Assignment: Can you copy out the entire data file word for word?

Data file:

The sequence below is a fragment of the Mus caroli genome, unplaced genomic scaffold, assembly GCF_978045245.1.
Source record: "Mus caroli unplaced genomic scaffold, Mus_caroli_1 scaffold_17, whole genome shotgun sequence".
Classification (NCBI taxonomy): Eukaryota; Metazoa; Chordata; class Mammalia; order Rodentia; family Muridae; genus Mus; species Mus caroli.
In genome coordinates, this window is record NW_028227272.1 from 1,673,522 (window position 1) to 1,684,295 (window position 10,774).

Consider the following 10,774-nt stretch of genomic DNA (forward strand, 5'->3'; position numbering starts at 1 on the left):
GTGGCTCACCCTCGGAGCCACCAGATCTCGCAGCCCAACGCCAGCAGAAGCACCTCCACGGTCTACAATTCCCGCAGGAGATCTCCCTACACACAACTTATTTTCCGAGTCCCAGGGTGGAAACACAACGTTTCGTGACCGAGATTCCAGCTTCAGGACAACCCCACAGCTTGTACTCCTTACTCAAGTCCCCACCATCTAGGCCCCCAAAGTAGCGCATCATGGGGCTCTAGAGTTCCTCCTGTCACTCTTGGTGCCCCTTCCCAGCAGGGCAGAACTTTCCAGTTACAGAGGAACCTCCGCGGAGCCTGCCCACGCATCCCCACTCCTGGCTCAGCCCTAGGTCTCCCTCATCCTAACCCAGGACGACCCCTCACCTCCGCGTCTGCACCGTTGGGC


The sequence below is a fragment of the Mus caroli genome, unplaced genomic scaffold, assembly GCF_978045245.1.
Source record: "Mus caroli unplaced genomic scaffold, Mus_caroli_1 scaffold_17, whole genome shotgun sequence".
Classification (NCBI taxonomy): Eukaryota; Metazoa; Chordata; class Mammalia; order Rodentia; family Muridae; genus Mus; species Mus caroli.
In genome coordinates, this window is record NW_028227272.1 from 1,673,522 (window position 1) to 1,684,295 (window position 10,774).

Consider the following 10,774-nt stretch of genomic DNA (forward strand, 5'->3'; position numbering starts at 1 on the left):
GTGGCTCACCCTCGGAGCCACCAGATCTCGCAGCCCAACGCCAGCAGAAGCACCTCCACGGTCTACAATTCCCGCAGGAGATCTCCCTACACACAACTTATTTTCCGAGTCCCAGGGTGGAAACACAACGTTTCGTGACCGAGATTCCAGCTTCAGGACAACCCCACAGCTTGTACTCCTTACTCAAGTCCCCACCATCTAGGCCCCCAAAGTAGCGCATCATGGGGCTCTAGAGTTCCTCCTGTCACTCTTGGTGCCCCTTCCCAGCAGGGCAGAACTTTCCAGTTACAGAGGAACCTCCGCGGAGCCTGCCCACGCATCCCCACTCCTGGCTCAGCCCTAGGTCTCCCTCATCCTAACCCAGGACGACCCCTCACCTCCGCGTCTGCACCGTTGGGC